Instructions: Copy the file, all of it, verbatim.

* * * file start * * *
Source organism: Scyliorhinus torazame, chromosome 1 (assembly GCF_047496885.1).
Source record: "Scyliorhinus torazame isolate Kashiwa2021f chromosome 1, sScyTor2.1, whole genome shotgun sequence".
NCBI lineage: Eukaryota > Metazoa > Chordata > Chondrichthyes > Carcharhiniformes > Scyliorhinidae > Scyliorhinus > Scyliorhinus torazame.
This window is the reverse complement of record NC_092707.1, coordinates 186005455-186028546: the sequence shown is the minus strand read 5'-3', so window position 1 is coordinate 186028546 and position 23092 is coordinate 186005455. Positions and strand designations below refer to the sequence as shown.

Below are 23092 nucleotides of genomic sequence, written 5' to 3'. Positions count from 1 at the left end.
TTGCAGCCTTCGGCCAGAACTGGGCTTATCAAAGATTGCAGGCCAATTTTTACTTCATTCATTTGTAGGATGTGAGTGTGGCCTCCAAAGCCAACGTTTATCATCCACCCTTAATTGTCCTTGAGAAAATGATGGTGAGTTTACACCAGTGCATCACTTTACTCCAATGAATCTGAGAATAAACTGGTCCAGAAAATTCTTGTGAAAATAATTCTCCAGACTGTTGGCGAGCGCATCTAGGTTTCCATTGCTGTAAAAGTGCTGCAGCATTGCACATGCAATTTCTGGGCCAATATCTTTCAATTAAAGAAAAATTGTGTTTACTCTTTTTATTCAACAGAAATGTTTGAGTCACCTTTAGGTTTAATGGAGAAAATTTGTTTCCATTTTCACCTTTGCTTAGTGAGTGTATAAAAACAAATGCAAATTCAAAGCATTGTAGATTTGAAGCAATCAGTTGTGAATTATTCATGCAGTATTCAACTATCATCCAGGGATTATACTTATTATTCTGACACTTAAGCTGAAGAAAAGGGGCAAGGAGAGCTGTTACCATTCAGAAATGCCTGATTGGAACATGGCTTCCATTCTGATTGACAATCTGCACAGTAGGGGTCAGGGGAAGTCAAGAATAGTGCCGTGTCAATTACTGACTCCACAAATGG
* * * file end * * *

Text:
Source organism: Scyliorhinus torazame, chromosome 1 (assembly GCF_047496885.1).
Source record: "Scyliorhinus torazame isolate Kashiwa2021f chromosome 1, sScyTor2.1, whole genome shotgun sequence".
NCBI lineage: Eukaryota > Metazoa > Chordata > Chondrichthyes > Carcharhiniformes > Scyliorhinidae > Scyliorhinus > Scyliorhinus torazame.
This window is the reverse complement of record NC_092707.1, coordinates 186005455-186028546: the sequence shown is the minus strand read 5'-3', so window position 1 is coordinate 186028546 and position 23092 is coordinate 186005455. Positions and strand designations below refer to the sequence as shown.

Below are 23092 nucleotides of genomic sequence, written 5' to 3'. Positions count from 1 at the left end.
TTGCAGCCTTCGGCCAGAACTGGGCTTATCAAAGATTGCAGGCCAATTTTTACTTCATTCATTTGTAGGATGTGAGTGTGGCCTCCAAAGCCAACGTTTATCATCCACCCTTAATTGTCCTTGAGAAAATGATGGTGAGTTTACACCAGTGCATCACTTTACTCCAATGAATCTGAGAATAAACTGGTCCAGAAAATTCTTGTGAAAATAATTCTCCAGACTGTTGGCGAGCGCATCTAGGTTTCCATTGCTGTAAAAGTGCTGCAGCATTGCACATGCAATTTCTGGGCCAATATCTTTCAATTAAAGAAAAATTGTGTTTACTCTTTTTATTCAACAGAAATGTTTGAGTCACCTTTAGGTTTAATGGAGAAAATTTGTTTCCATTTTCACCTTTGCTTAGTGAGTGTATAAAAACAAATGCAAATTCAAAGCATTGTAGATTTGAAGCAATCAGTTGTGAATTATTCATGCAGTATTCAACTATCATCCAGGGATTATACTTATTATTCTGACACTTAAGCTGAAGAAAAGGGGCAAGGAGAGCTGTTACCATTCAGAAATGCCTGATTGGAACATGGCTTCCATTCTGATTGACAATCTGCACAGTAGGGGTCAGGGGAAGTCAAGAATAGTGCCGTGTCAATTACTGACTCCACAAATGG